A joint report “Will Universal Credit work?” prepared by the TUC and the child poverty action group has raised serious questions over the coalitions new Universal Credit benefit due to be implemented nationwide beginning in October 2013. The report looks at Universal Credit’s main objectives namely; reducing poverty, making work pay and benefits simplification. Unfortunately these main objectives according to the report are in danger of not being met. Frances O’Grady the TUC General Secretary stated “Universal Credit is not bad in principle, but taken together with the other benefit changes introduced by the government, it will make most people worse off. And for all the claims of simplicity, in practice it is such a complex system that the government has been forced to delay its roll-out. We also concerned at the impact Universal Credit will have on disabled workers, as well as its plans to take away benefits from second earners as soon as they find work. Ministers must not turn a blind eye to these problems or Universal Credit will fail to help those very people it has been designed to support. This report provides a useful blueprint for improving Universal Credit so that it can make a real difference to families.”
The CPAG Chief Executive Alison Garnham offered “Universal Credit seeks to address many of the shortcomings of the current benefits system by being simpler and providing incentives for claimants to earn more. But Universal Credit lets itself down on many fronts. It introduces new complexities into the benefits system such as joint payments and new rules on savings. In addition, the financial gains for many are underwhelming, and the new system will rely as much on the stick as the carrot to incentivise claimants into work. Universal Credit is also blind to conditions outside of the benefits system: a lack of suitable jobs, the high costs of housing, and expensive childcare to name a few. Taken in isolation, Universal Credit may increase some households’ incomes, but what financial gains they receive are more than wiped out as a result of the government’s broader programme of cuts. Many of Universal Credit’s shortcomings can be fixed but if the government wants to reduce poverty, it needs to take a long, hard look at its broader policies rather than expect Universal Credit to save the day.”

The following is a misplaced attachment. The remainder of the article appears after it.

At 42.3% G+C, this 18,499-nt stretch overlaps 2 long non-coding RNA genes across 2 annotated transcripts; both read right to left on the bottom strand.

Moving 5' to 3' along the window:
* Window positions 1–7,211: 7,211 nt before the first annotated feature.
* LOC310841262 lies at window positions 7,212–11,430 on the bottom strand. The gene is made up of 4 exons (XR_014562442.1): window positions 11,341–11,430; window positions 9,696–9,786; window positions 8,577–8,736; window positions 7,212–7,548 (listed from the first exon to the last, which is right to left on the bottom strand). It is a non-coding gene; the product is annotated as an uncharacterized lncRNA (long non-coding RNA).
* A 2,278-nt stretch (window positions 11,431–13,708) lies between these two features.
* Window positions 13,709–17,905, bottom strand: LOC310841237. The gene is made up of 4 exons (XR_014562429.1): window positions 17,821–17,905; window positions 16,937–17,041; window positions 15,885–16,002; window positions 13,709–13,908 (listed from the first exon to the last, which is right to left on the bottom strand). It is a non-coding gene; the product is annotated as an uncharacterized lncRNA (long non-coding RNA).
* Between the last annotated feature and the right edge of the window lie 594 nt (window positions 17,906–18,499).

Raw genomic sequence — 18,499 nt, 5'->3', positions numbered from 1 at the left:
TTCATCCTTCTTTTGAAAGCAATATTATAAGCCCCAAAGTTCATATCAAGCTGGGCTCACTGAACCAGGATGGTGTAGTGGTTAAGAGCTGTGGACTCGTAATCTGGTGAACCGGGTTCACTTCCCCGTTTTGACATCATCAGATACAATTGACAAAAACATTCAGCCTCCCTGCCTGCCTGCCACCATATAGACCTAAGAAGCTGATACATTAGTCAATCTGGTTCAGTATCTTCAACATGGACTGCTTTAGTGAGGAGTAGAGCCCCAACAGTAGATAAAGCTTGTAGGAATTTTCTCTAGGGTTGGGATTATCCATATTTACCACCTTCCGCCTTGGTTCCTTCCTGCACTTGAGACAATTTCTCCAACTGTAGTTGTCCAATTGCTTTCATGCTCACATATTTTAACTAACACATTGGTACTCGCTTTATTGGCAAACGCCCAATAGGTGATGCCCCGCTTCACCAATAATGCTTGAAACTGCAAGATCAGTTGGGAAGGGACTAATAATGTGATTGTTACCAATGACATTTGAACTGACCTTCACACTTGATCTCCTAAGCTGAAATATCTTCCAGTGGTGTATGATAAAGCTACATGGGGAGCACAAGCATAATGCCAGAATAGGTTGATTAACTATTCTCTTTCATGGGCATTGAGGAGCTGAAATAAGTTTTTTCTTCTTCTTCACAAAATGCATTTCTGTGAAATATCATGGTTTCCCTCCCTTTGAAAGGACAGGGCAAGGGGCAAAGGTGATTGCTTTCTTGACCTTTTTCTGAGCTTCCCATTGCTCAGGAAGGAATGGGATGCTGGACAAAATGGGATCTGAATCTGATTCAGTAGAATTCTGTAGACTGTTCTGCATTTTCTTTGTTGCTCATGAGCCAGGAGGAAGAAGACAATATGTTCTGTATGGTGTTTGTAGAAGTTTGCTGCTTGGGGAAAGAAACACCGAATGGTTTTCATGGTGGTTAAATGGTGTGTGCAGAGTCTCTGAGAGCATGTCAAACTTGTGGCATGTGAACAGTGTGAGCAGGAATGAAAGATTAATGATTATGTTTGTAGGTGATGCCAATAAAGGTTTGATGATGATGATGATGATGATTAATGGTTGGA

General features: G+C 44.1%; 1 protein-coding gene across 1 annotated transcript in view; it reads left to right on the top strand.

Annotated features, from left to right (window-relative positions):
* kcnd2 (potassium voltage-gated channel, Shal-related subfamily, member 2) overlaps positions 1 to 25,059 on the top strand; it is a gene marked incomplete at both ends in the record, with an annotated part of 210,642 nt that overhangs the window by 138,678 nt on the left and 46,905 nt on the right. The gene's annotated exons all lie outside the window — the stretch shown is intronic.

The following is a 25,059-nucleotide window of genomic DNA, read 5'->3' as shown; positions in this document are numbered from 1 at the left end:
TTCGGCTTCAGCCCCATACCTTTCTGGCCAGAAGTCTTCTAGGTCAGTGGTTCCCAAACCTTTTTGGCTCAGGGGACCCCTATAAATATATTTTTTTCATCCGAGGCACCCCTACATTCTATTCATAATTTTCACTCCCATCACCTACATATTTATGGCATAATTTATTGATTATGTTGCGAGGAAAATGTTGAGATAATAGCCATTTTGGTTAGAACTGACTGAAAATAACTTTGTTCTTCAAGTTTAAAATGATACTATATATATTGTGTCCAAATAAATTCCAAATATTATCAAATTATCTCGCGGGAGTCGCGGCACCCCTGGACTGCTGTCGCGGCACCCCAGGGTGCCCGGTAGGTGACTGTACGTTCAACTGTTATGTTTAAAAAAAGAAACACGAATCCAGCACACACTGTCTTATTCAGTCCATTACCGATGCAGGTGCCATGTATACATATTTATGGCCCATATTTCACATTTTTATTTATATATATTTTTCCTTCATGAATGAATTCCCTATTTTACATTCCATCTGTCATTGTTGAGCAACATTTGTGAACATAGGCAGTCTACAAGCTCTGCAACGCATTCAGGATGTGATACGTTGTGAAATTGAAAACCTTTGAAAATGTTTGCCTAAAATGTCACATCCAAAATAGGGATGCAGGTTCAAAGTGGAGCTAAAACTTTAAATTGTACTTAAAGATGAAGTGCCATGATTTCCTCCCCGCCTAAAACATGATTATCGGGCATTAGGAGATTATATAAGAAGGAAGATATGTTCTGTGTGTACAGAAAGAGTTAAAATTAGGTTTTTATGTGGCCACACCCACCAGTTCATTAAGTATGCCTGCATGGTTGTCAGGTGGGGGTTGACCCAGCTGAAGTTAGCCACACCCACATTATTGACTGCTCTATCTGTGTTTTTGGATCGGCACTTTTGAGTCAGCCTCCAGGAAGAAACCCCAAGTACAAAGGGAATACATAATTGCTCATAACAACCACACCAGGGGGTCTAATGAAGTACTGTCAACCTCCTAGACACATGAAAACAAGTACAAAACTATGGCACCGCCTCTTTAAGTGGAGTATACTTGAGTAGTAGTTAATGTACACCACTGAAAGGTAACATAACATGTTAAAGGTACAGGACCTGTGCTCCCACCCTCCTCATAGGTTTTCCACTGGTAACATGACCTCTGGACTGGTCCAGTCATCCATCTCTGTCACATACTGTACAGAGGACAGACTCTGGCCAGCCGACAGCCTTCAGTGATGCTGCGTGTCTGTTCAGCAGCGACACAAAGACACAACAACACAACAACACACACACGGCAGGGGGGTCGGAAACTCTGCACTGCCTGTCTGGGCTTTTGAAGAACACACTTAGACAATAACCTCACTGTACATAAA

The report concludes “Taken in isolation, the UC model represents a real advance on the current social security system on many counts. It can only be a good thing that claimants deal with one rather than multiple agencies; that they do not face cumbersome and time–consuming procedures when they move in and out of work; and that they fill in only one form for their living costs, children, housing and disability payments. The smooth single taper means that they will know how much they gain from work, and together with the earnings disregard, this ensures that some claimants will be better off than under the current system. But UC, of course, will not operate in a vacuum. It is being developed in the midst of an austerity programme that will have cut over £18bn a year from the social security budget by 2014/15, and threatens to take a further £10bn from welfare spending in the subsequent two years alongside wider cuts to DWP and HMRC staffing levels. UC will be launched in the face of a weak economy characterised as much by underemployment as unemployment, a real challenge for a benefit whose success is premised on people moving into (more) work. In the longer term, structural conditions such as the hollowing out of the labour market, which limits progression opportunities for those in lower paid work, may also jeopardise the ability of UC to deliver on many of its promises.